Here We Are Now, Entertain Us
It’s damn near impossible to believe that the most popular song of the alternative music era – Nirvana’s “Smells Like Teen Spirit” – was inspired, to some degree, by a personal hygiene product. After a bout of spray-painting graffiti around Olympia, Washington, Nirvana’s Kurt Cobain and Bikini Kill’s Kathleen Hanna returned to Cobain’s apartment. There, Hanna scrawled “Kurt smells like teen spirit” on the wall of his apartment, teasing him because he apparently spent so much time with his then girlfriend, Bikini Kill’s drummer Tobi Vail, he had started to smell of her deodorant.
Cobain didn’t know that Teen Spirit was a deodorant and thought that it was a reference to youthful revolution. The rest is history.
Vignettes like this form the most interesting parts of Sells Like Teen Spirit: Music, Youth Culture and Social Crisis, the new book from sociologist Ryan Moore. Written as his doctoral dissertation (or as part of graduate research), Sells Like Teen Spirit attempts to plot the origins of music subcultures in the United States against the economic and political crises and situations that accompanied the time in which the music developed.
Moore sets the tone of the book in the first chapter by contrasting New York City’s economic meltdown of the ‘70s to the state of popular music, which had drifted from the iconoclastic, counter-culture sounds of the Jimi Hendrix Experience to the “easy listening”, soft rock style of REO Speedwagon. NYC’s economic and social death equaled the birth of punk and “the desire to create something different.”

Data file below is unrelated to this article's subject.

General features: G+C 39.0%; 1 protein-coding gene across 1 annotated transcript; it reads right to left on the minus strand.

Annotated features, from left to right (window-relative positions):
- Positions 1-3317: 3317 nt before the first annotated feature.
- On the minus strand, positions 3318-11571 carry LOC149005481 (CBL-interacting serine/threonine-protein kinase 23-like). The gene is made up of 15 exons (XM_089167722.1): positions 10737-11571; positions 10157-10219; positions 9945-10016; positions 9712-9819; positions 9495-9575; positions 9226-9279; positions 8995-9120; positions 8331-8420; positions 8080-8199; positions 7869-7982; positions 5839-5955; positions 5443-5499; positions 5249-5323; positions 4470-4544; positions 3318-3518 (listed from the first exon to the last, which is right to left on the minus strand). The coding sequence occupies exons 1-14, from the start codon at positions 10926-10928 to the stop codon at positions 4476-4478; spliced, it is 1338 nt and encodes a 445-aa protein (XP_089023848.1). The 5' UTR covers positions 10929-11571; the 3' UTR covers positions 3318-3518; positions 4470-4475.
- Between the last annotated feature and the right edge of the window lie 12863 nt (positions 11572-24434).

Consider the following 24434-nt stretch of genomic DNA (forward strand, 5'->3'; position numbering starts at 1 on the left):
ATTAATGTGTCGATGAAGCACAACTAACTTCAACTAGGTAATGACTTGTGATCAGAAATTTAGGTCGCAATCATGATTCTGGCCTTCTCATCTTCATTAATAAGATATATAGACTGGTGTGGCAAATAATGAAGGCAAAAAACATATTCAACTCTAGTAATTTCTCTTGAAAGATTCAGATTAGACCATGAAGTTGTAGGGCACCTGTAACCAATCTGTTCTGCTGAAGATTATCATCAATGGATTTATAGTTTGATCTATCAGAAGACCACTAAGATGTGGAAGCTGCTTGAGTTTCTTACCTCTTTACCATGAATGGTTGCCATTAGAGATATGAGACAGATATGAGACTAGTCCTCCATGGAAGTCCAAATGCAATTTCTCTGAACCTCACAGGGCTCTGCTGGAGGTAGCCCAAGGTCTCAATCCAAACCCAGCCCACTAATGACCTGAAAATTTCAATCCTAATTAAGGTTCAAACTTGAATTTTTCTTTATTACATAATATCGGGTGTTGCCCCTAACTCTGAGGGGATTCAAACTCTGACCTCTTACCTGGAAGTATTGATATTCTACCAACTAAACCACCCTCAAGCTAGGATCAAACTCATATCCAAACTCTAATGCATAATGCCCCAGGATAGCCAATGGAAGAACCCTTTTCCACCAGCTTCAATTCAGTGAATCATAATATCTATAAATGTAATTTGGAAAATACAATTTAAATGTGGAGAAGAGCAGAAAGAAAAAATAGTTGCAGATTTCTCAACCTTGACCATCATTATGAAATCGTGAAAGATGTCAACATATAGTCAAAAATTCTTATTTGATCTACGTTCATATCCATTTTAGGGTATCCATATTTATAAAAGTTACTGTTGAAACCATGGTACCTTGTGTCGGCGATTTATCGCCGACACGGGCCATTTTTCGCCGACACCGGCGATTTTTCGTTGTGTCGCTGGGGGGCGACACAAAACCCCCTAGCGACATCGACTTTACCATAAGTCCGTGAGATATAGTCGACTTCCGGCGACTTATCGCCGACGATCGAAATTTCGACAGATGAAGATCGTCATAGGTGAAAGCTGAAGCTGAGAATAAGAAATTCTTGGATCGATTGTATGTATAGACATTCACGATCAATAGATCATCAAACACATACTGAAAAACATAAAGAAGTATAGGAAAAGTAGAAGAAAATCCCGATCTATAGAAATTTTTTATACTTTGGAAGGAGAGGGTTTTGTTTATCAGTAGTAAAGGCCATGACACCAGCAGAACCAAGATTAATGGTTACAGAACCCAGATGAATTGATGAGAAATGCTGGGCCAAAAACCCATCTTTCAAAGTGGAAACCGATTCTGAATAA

In reaction to the counter-culture’s “implosion”, a new sound began to emerge in the United States, which echoed a return to the minimalism of early rock ‘n’ roll. The first crop of bands included the Stooges, the MC5 and the Velvet Underground. In turn, they influenced the creation of the Sex Pistols, the Damned, the Ramones and Wire, whose 1977 debut, “Pink Flag” is mentioned by Moore as a seminal moment in music history. The sound became known as punk.
Moore’s strength is his obvious admiration for the bands and genres he highlights. He is a first-class music journalist and historian and when he delves into a particular subculture like the “econo” ethos of the Minutemen, the Dickies use of “snotcore” or Minor Threat’s creation of straightedge, the reader is richly rewarded. Moore, for example, describes the riot grrrl sound from Bikini Kill’s first’s EP in 1991 as:
... (P)unk rock in its most fundamental state, the sound of a band who knows they can’t play and doesn’t care, a band who’s taken the stage, whether you want them there or not, because they’ve got something to say and some noise to make. It’s the sound of anger and resistance, but it’s also the sound of joy emanating from young people who’ve just discovered that the rules don’t matter and unlimited opportunities abound.
But befitting his interdisciplinary thesis statement and scope of the book, much of Sells Like Teen Spirit is also devoted to a discussion of American political economy. There are two elements to this side of the debate; the first is the expected analysis of the relationship between changes in local economies and their impact on local music.